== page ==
Photosynthesis Research (v.137, #1)

Shmuel Malkin (1934–2017) by Stephen K. Herbert; Yona Siderer; Govindjee (1-15).
We present here the life and work of Shmuel Malkin (1934–2017), an accomplished scientist and a gifted musician who touched the lives of many around the world. His early scientific work addressed the dynamics of light harvesting and electron transport in photosynthesis. Later, he used photoacoustic and photothermal methodologies to explore all aspects of photosynthesis. As a musician, Shmuel played the piano often for family and friends but after his formal retirement, he produced a body of original musical compositions, many of which were performed publicly. Throughout his life, Shmuel was a caring and deeply thoughtful man, respected and loved by colleagues, family, and friends. This tribute presents a summary of Shmuel’s work as well as remembrances written by his wife, Nava Malkin, their son, Eyal Malkinson, and many of his colleagues: Michael Havaux from France; Sandra and Marcel Jansen from Ireland; David Cahen, Marvin Edelmann, Joop and Onnie de Graaf, Jonathan Gressel, Uri Pick, Yona Siderer, and Elisha Tel-Or from Israel; Ulrich Schreiber from Germany; James Barber and Alison Telfer from the UK; Govindjee, Stephen Herbert and Thomas Sharkey from the USA. Minnie Ho and Iris Malkin of the USA wrote contributions about Shmuel’s music.
Keywords: Bessel Kok; Hebrew University; Photoacoustic; Photosynthesis; Research Institute for Advanced Studies; Weizmann Institute of Science

The dynamic and efficient coordination of primary photosynthetic reactions with leaf energization and metabolism under a wide range of environmental conditions is a fundamental property of plants involving processes at all functional levels. The present historical perspective covers 60 years of research aiming to understand the underlying mechanisms, linking major breakthroughs to current progress. It centers on the contributions of Ulrich Heber who had pioneered novel concepts, fundamental methods, and mechanistic understanding of photosynthesis. An important first step was the development of non-aqueous preparation of chloroplasts allowing the investigation of chloroplast metabolites ex vivo (meaning that the obtained results reflect the in vivo situation). Later on, intact chloroplasts, retaining their functional envelope membranes, were isolated in aqueous media to investigate compartmentation and exchange of metabolites between chloroplasts and external medium. These studies elucidated metabolic interaction between chloroplasts and cytoplasm during photosynthesis. Experiments with isolated intact chloroplasts clarified that oxygenation of ribulose-1.5-bisphosphate generates glycolate in photorespiration. The development of non-invasive optical methods enabled researchers identifying mechanisms that balance electron flow in the photosynthetic electron transport system avoiding its over-reduction. Recording chlorophyll a (Chl a) fluorescence allowed one to monitor, among other parameters, thermal energy dissipation by means of ‘nonphotochemical quenching’ of the excited state of Chl a. Furthermore, studies both in vivo and in vitro led to basic understanding of the biochemical mechanisms of freezing damage and frost tolerance of plant leaves, to SO2 tolerance of tree leaves and dehydrating lichens and mosses.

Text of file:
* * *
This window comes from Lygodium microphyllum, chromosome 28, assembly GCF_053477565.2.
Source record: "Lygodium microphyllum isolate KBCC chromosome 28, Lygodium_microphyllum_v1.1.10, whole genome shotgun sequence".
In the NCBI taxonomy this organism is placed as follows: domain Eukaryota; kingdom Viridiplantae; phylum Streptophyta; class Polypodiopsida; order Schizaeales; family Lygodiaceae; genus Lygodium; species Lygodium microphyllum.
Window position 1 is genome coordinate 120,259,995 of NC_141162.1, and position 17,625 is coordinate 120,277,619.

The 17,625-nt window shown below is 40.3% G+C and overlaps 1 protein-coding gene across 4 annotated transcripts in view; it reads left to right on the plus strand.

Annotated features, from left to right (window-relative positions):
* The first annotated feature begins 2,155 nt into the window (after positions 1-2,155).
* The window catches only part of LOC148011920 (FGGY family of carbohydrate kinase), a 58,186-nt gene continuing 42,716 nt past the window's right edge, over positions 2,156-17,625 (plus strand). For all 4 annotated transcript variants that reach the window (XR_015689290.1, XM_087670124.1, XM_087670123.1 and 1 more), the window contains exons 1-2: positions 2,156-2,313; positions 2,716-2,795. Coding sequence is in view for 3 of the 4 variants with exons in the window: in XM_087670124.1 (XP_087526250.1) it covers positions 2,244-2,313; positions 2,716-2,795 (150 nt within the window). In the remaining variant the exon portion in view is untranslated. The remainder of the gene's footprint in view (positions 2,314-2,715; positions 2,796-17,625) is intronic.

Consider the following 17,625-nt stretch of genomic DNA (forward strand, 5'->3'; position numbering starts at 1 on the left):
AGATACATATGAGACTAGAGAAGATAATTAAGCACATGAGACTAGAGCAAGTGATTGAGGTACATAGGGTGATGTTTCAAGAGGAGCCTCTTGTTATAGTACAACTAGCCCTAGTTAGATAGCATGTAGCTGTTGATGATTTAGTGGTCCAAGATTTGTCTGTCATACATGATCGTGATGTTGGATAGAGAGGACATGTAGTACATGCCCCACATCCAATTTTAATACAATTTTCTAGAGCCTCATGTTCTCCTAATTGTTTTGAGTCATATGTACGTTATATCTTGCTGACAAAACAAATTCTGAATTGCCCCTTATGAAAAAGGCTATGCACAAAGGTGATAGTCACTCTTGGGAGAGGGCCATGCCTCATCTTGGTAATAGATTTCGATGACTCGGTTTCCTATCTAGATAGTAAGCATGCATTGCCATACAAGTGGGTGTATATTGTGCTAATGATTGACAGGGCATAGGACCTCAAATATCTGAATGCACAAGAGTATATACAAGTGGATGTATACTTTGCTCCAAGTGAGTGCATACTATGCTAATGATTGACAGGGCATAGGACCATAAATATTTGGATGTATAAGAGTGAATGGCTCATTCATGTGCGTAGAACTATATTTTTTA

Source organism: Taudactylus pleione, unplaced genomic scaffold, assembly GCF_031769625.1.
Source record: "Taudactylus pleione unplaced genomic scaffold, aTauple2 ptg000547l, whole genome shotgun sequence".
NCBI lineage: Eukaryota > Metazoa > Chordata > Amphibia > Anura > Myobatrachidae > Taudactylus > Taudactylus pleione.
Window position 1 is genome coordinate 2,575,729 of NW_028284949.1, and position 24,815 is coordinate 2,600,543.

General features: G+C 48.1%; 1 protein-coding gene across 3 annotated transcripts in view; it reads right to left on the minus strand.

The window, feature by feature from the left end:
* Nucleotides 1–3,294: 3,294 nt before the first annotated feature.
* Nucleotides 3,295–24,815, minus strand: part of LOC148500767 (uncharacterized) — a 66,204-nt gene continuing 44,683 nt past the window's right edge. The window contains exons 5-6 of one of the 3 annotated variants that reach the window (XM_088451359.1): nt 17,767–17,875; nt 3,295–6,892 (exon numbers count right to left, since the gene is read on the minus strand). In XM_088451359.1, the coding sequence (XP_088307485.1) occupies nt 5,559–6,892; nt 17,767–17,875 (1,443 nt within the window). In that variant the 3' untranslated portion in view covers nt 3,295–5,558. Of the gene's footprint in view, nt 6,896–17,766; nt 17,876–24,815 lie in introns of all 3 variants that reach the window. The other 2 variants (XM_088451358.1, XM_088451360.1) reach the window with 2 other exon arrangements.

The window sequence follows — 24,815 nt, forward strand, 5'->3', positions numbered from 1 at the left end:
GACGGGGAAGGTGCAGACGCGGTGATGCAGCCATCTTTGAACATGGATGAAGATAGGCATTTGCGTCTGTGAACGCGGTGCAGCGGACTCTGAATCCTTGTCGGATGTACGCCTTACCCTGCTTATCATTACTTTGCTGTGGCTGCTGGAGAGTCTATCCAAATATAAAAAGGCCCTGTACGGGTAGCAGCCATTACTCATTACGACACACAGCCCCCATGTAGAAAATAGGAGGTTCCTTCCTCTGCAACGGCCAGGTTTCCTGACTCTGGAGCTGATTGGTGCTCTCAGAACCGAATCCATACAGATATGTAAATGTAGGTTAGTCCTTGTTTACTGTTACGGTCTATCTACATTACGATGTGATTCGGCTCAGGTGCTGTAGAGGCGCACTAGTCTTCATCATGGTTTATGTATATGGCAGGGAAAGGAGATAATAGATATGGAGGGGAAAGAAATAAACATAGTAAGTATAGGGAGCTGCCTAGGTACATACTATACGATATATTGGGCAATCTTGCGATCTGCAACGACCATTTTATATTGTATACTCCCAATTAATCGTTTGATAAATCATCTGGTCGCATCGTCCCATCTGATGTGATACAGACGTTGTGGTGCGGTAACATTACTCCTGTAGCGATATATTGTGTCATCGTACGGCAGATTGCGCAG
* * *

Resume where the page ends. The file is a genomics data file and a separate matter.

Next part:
Keywords: Chlorophyll a fluorescence; Chloroplast; Cyclic electron transport; Lichen; Light scattering; Carbon metabolism; Photorespiration; Photosynthesis; Xanthophylls

Binding of pigments to the cyanobacterial high-light-inducible protein HliC by Mahendra Kumar Shukla; Manuel J. Llansola-Portoles; Martin Tichý; Andrew A. Pascal; Bruno Robert; Roman Sobotka (29-39).
Cyanobacteria possess a family of one-helix high-light-inducible proteins (HLIPs) that are widely viewed as ancestors of the light-harvesting antenna of plants and algae. HLIPs are essential for viability under various stress conditions, although their exact role is not fully understood. The unicellular cyanobacterium Synechocystis sp. PCC 6803 contains four HLIPs named HliA–D, and HliD has recently been isolated in a small protein complex and shown to bind chlorophyll and β-carotene. However, no HLIP has been isolated and characterized in a pure form up to now. We have developed a protocol to purify large quantities of His-tagged HliC from an engineered Synechocystis strain. Purified His-HliC is a pigmented homo-oligomer and is associated with chlorophyll and β-carotene with a 2:1 ratio. This differs from the 3:1 ratio reported for HliD. Comparison of these two HLIPs by resonance Raman spectroscopy revealed a similar conformation for their bound β-carotenes, but clear differences in their chlorophylls. We present and discuss a structural model of HliC, in which a dimeric protein binds four chlorophyll molecules and two β-carotenes.